Vagn Holmboe: Kammermusik (II)
11 April 2013
International Record Review
Prolific composers are going to rely on their craftsmanship to some extent, which with some of them can give rise to the danger that, to adapt Bernard Levin's profoundly mistaken criticism of Reger, their capacity for saying things outstrips their stock of things to say. Vagn Holmboe was an enormously productive composer - Paul Rapoport 's The Compositions of Vagn Holmboe (Wilhelm Hansen, Copenhagen; 1966) counts 368 works - and he undoubtedly relied on a surefire technique to generate as much music as he did. But even though his facility is audible (his music, so to speak, spreads straight from the fridge), there's something in it which is essential: the very first bars of Eco, the 1991 trio for clarinet, cello and piano which opens this excellent anthology of mixed chamber pieces with winds, has a tension which directs the music forwards. He was in his early eighties when he wrote this piece but it is hardly the music of an old man: the good-natured energy that bubbles through the closing 'Andante' is anchored in something tougher and soberer. It 's followed by the quarter-hour Wind Quintet of 1957, audibly downstream from Nielsen's in its amiable and relaxed counterpoint, all five movements built - without a hint of academicism - around a horn motif announced at the beginning; here, too, its generally sunny disposition quietly informed by something darker.
In the midst of all this woodwind tone Holmboe’s Sonata for Violoncello Solo of 1968-69 offers refreshing aural relief. His only work for solo cello (he wrote more for guitar), it adopts a conversational manner, spinning out the music naturally, like a seasoned storyteller. Jens Cornelius’s notes make much of its twin heritage: Bach, for obvious reasons, and the Balkans, since he and his Romanian wife, Meta, travelled through the Balkans in 1933-34, at the time of their marriage, with Holmboe, always keenly interested in folk music, noting down what he heard around him. But the folk-influence here is indirect, more a question of rhythmic cells than entire melodic lines.
The Quartetto Medico for flute, oboe, clarinet and piano, from 1956, was written for four doctors who were amateur musicians, which explains the gentle nature of much of the music, and the jokes in the movement titles: the first is ‘Andante medicamento’, the second ‘Andante febrile’, third ‘Intermedico I: Andante senza pianisticitis’, fourth a piano solo ‘Intermedico II: (sans marais)’ and finally an ‘Allegro con fragula’ – one of the players was called Mose (‘marsh’ in Danish, or ‘marais’ in French) so he can’t have been the pianist, and frangula is a laxative, which, as Cornelius says, explains the smooth flow of the music.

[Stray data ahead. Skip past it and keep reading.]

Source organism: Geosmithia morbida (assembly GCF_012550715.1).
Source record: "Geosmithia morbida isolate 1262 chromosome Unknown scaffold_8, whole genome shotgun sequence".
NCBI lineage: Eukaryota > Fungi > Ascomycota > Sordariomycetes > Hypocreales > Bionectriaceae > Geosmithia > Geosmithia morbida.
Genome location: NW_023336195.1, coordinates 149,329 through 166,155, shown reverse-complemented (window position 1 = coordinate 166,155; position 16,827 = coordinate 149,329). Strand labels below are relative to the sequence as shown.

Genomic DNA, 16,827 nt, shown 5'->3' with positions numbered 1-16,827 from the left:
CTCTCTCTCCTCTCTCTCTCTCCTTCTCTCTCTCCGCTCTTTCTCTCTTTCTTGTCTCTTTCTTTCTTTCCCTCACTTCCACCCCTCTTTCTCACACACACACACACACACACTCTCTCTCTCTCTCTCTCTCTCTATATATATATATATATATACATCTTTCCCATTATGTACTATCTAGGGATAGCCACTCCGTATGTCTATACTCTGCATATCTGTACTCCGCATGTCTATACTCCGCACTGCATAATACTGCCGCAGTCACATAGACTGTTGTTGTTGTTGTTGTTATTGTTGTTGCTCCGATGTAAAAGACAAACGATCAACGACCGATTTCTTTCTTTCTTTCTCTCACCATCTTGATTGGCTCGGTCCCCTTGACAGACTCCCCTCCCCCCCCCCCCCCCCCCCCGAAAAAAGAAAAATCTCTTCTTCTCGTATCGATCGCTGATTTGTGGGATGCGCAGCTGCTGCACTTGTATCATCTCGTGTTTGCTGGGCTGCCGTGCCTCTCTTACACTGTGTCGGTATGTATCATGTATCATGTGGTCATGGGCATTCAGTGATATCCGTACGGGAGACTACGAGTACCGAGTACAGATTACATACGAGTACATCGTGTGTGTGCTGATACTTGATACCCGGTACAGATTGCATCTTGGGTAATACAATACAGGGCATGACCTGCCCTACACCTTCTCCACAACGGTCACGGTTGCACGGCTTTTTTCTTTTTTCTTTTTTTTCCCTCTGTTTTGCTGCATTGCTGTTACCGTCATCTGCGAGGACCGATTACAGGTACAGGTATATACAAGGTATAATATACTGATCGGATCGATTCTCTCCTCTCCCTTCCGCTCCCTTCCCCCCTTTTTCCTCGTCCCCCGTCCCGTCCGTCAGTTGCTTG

The 1973 Sextet which closes the disc, for the unusual combination of string trio and woodwind trio (why unusual? One would have thought it a more frequent palette), is the most explicitly neo-classical of all the works here – which, in view of Holmboe’s reliance on the old-fashioned virtues of counterpoint and clarity, is the general flavour of the disc as a whole. I’ve never heard Holmboe’s music suggest Poulenc’s as often as it does here, although the brittle humour which can pall so swiftly in Poulenc is kept on a short leash: the strength of purpose which attends virtually everything Holmboe wrote ensures that sentimentality has no room here; indeed, the central ‘Andante cantabile’, which sounds as if it has a degree of canonic activity at its centre, is nearly bleak in its lack of demonstration. The last movement incorporates a freewheeling fugue that, like much else on this disc, suggests an awareness of the natural world; in this instance you can almost hear the seagulls.
The performances strike me as idiomatic and confident, the relaxed manner suiting the affable disposition of much of the music. It may be that more forceful readings would show a different side to some of it, but I fear we would have to wait a long time, and gratitude is the more apposite response in the short term. The recording is as clear as Holmboe’s textures. His personality radiated a fundamental integrity, and there’s no more artefact in the music than there was in the man. The single word that best describes it? Honest.